|The NAD Team has come up with a list of honors that can possibly be earned at home during the COVID-19 shut-down.|
Check it out!
El liderazgo de la División Norteamericana he creado una lista de especialidades que posiblemente se pueden desarrollar en casa durante la cuarentena del COVID-19.
Libro de respuestas de especialidades JA/Actividades agropecuarias/Cría de ovejas
| General Conference
|| Skill Level 1
Year of Introduction: 1944
- 1 1. What kinds of areas do sheep naturally inhabit?
- 2 2. What kind of vegetation furnishes the feed most ideal for sheep?
- 3 3. What type of shelter or barn should be provided for sheep?
- 4 4. How much space is needed for each animal in the following conditions:
- 5 5. What are the most favorable seasons of the year in which to make a start in sheep raising?
- 6 6. What considerations should be taken into account when selecting the breed of stock?
- 7 7. What is the ideal size of flock for inexperienced beginners in sheep raising?
- 8 8. What winter feed is most ideal for sheep?
- 9 9. What type of care should be given to lambs?
- 10 10. Know the meaning of the following terms:
- 11 11. Care for two or more lambs until marketed or until three months of age.
- 12 Comments
- 13 References
This Honor is a component of the Farming Master Award.
1. What kinds of areas do sheep naturally inhabit?
Wild sheep are mostly found in hilly or mountainous habitats.
2. What kind of vegetation furnishes the feed most ideal for sheep?
Ideal pasture for sheep is not lawn-like grass, but an array of grasses, legumes and forbs (herbaceous flowering plants ).
3. What type of shelter or barn should be provided for sheep?
Sheep are kept in mobs in paddocks; in pens or in a barn. In cold climates sheep may need shelter if they are freshly shorn or have baby lambs. Freshly shorn hoggets (sheep up to 1 year old), especially, are very susceptible to wet, windy weather and will succumb to exposure very quickly. Sheep have to be kept dry for one to two days before shearing so that the fleece is dry enough to be pressed and to protect the health of the shearers.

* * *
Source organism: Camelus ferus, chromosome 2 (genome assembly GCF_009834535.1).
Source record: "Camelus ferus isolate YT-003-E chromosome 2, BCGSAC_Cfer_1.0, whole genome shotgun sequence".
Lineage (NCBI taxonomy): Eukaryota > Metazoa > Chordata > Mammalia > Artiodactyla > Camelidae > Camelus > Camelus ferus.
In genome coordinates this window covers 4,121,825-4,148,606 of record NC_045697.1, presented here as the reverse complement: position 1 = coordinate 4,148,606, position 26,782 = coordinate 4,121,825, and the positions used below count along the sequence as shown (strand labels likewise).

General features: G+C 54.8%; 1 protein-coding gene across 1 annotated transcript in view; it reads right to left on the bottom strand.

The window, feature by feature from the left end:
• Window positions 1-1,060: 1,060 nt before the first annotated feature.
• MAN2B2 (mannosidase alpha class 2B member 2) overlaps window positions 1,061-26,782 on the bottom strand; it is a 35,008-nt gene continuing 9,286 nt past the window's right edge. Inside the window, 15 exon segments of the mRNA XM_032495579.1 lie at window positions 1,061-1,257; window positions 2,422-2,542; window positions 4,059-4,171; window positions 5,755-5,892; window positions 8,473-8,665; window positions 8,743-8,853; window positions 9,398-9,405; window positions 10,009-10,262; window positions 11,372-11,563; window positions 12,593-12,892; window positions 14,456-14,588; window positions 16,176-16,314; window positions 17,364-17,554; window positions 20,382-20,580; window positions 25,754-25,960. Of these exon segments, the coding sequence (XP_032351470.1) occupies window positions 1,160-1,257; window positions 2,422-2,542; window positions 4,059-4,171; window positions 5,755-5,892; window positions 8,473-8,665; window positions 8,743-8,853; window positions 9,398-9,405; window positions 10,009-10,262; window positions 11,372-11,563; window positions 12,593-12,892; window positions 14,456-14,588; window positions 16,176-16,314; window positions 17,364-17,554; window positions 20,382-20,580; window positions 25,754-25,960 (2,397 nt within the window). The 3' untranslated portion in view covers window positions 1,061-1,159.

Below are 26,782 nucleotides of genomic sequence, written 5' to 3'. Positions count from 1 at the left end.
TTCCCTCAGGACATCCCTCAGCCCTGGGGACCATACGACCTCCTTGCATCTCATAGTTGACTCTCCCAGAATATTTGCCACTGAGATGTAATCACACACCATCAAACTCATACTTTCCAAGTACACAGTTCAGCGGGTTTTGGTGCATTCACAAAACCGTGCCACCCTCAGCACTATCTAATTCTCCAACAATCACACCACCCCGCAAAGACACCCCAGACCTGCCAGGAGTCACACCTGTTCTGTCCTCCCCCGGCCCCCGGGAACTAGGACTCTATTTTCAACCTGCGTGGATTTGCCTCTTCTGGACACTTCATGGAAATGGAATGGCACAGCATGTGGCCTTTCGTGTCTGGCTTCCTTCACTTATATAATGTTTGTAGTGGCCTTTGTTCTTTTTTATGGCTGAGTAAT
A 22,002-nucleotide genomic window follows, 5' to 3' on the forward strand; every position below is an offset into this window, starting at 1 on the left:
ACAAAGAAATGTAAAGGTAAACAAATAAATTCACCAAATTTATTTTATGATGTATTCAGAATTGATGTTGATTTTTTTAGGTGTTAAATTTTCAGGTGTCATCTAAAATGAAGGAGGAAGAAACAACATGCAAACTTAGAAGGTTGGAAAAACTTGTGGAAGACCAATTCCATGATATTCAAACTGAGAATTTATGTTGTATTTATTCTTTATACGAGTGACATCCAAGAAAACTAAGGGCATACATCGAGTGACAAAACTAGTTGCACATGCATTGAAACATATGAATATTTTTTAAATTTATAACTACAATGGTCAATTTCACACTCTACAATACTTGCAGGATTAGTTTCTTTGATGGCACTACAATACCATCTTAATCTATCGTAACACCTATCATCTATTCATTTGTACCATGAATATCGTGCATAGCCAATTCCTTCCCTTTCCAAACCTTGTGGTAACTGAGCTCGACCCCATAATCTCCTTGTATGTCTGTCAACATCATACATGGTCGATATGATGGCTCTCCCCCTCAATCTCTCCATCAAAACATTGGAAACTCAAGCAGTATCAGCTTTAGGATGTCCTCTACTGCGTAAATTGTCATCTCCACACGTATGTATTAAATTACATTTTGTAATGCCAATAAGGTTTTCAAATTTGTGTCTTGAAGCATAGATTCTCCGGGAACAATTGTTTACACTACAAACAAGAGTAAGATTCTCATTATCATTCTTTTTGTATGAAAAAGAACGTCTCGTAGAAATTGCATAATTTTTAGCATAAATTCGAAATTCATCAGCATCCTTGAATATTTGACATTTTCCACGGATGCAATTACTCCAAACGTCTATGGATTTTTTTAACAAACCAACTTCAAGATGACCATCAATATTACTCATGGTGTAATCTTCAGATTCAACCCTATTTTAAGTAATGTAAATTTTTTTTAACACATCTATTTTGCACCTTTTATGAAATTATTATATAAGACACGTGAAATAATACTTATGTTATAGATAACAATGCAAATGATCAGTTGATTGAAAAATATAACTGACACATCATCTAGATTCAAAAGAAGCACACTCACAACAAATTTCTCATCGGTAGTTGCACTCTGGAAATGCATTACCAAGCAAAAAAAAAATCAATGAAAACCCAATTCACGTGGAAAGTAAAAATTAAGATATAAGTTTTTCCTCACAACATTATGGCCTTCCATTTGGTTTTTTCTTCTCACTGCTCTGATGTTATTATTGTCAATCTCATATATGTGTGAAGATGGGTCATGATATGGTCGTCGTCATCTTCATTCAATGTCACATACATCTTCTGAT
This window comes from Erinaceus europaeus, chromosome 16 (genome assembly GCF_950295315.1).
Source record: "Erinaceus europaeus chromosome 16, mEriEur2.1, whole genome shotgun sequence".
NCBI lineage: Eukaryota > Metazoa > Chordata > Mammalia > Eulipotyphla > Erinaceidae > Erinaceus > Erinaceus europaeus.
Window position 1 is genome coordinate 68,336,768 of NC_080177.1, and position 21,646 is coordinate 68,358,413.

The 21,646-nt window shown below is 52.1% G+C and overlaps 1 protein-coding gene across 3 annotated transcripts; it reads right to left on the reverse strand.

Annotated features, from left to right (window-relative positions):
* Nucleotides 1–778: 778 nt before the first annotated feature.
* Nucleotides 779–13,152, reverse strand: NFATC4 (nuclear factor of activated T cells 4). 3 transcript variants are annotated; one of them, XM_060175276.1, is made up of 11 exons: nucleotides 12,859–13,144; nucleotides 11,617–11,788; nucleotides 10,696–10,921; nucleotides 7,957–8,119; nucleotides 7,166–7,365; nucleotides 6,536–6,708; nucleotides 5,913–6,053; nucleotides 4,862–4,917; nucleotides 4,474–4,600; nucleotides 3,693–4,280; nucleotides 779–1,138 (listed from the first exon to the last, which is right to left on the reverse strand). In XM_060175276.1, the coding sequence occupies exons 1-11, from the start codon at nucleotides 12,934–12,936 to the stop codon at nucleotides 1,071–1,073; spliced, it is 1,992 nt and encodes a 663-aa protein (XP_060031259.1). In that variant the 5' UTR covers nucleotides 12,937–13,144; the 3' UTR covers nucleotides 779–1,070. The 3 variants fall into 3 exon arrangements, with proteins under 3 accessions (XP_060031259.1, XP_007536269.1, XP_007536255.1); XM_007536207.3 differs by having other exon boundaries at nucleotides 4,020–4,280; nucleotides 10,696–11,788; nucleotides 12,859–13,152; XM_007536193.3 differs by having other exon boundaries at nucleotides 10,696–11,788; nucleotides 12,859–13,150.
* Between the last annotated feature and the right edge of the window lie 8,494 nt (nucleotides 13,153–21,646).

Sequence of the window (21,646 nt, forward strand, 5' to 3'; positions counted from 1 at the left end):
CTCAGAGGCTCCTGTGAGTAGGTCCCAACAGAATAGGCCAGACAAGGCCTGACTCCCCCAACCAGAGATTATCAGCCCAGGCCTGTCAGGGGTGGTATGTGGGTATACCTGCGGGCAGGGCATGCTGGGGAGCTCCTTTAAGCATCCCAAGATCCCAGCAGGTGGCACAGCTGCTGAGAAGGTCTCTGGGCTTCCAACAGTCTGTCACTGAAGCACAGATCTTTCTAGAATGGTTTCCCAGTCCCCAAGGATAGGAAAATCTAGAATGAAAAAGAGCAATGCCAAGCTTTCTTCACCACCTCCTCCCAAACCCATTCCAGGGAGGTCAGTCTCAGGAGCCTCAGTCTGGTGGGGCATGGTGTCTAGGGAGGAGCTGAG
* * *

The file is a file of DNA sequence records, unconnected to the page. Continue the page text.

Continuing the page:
4. How much space is needed for each animal in the following conditions:
a. Loose barn space for adult sheep
b. Outside lot space for adult sheep
c. Loose barn space for large lamb
UK government regulations(https://www.gov.uk/sheep-and-goat-welfare) specify the following best practice standards:
|Lambs and sheep 12 weeks to 12 months old||0.75-0.9m2 floor space per lamb/sheep|
d. Loose barn space for small lamb
UK government regulations(https://www.gov.uk/sheep-and-goat-welfare) specify the following best practice standards:
|Lambs up to 12 weeks old||0.5-0.6m2 floor space per lamb|
e. Pasture required for one ewe
This will depend on the quality of pasture and what supplemental feed is available, but 5 sheep per acre (.4 ha) is a reasonable start.
f. Feed trough space for mature sheep
UK government regulations(https://www.gov.uk/sheep-and-goat-welfare) specify the following best practice standards: When feeding all your sheep at once, the minimum trough space required is approximately:
|lowland ewes||45 centimeters|
|smaller hill ewes||30 centimeters|
However, if sheep have constant access to a supply of hay and silage, trough space can be reduced to 10-12 centimeters per ewe - depending on size.
g. Feed trough space for lambs
If using a creep feeding area be sure it is large enough for all the lambs to be comfortable. 2 inches per lamb according to one source.
Lambing can occur in the field, but you may prefer to bring the lambs into a barn for a few days. 25 sq ft per ewe and her lambs is reasonable.
5. What are the most favorable seasons of the year in which to make a start in sheep raising?
The best time to start raising sheep would be in the fall before breeding season. You can select your ewes and ram carefully and then control the breeding of your ewes. However, you will need to stockpile silage or other feed and acquire cereal based feed for your ewes for use over the winter.
If you are just going to have a few sheep for a hobby or to earn this Honor, then acquire breed ewes during the winter so you can quickly move on to the excitement of birthing lambs.
6. What considerations should be taken into account when selecting the breed of stock?
First you need to understand why you want to raise sheep. Sheep have been bred to optimize their wool production, meat production, milk production, and even multi-purpose breeds. Do some market research before deciding. If there is no market in your area for wool, you should consider raising a meat or milk breed. Likewise, if the market for mutton is weak, you should go with a wool breed. Choosing a multi-purpose breed might be a good way to hedge your bet, but these animals do not produce as well as a breed dedicated to a specific end-product. Also think about how much time you have. Do you have the necessary dedication to get up early every morning to milk your ewes?
Once you have chosen a breed, you will need to choose stock. Older ewes (3-5 years old) will have fewer problems lambing than younger ewes, and they can (and do) teach younger ewes to be good mothers. If you intend to become a profitable shepherd, it is vitally important to choose animals that can produce and raise twins. It is very difficult to break even unless most of your ewes can do this. Those that cannot should be culled.